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JAIDS Journal of Acquired Immune Deficiency Syndromes:
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Differences in Frequencies of Drug Resistance–Associated Mutations in the HIV-1 pol Gene of B Subtype and BF Intersubtype Recombinant Samples

Carobene, Mauricio Guillermo MSc; Rubio, Andrea Elena MSc; Carrillo, Manuel Gómez PhD; Maligne, Guillermo E. MD; Kijak, Gustavo Hernán PhD; Quarleri, Jorge F. PhD; Salomón, Horacio PhD

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National Reference Center for AIDS School of Medicine University of Buenos Aires, Argentina

To the Editor:

Increasing evidence suggests that given the extraordinary degree of genetic diversity of HIV-1, HIV subtypes and circulating recombinant forms probably can evolve in different patterns and pathways when they are under selective pressure. Viruses from some subtypes or geographic regions may have a greater propensity to develop resistance against certain drugs than do other viral variants.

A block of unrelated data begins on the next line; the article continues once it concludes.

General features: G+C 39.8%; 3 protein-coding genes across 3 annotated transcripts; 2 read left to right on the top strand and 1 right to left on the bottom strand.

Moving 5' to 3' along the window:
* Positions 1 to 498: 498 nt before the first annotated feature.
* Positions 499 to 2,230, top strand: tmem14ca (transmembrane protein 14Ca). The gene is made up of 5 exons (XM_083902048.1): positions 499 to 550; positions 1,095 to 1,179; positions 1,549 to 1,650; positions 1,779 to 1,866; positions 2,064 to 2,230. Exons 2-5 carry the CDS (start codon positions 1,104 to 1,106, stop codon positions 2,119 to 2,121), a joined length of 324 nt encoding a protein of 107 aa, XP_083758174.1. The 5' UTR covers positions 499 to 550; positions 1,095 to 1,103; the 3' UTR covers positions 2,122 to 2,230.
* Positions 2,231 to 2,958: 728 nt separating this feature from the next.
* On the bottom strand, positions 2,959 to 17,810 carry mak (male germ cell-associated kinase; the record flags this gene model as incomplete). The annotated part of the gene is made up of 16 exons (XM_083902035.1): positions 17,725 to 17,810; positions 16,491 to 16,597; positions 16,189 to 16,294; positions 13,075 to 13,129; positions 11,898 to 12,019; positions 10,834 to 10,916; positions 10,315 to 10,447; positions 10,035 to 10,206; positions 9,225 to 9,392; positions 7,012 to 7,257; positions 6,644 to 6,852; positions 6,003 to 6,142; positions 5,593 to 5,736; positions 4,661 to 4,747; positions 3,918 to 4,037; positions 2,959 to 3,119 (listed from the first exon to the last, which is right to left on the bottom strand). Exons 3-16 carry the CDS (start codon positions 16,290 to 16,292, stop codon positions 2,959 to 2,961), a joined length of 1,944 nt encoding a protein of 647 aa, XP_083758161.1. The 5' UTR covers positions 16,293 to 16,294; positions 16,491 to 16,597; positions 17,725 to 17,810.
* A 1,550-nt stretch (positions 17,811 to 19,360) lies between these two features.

In South America a high prevalence of BF intersubtype recombinant virus has recently been reported. 1,2 The main objective of our exploratory study was to analyze the frequency of drug resistance–associated mutations in 583 samples from Argentinean patients under treatment failure, this being the largest number of samples from patients under treatment failure ever studied in our country in search for drug resistance data. However, we decided to go further, performing a phylogenetic analysis of the pol gene sequences in order to classify them according to the subtypes. We found that mutation patterns in the studied samples were different, especially at the protease level, between samples belonging to different subtypes circulating in Argentina (B or BF recombinant subtypes).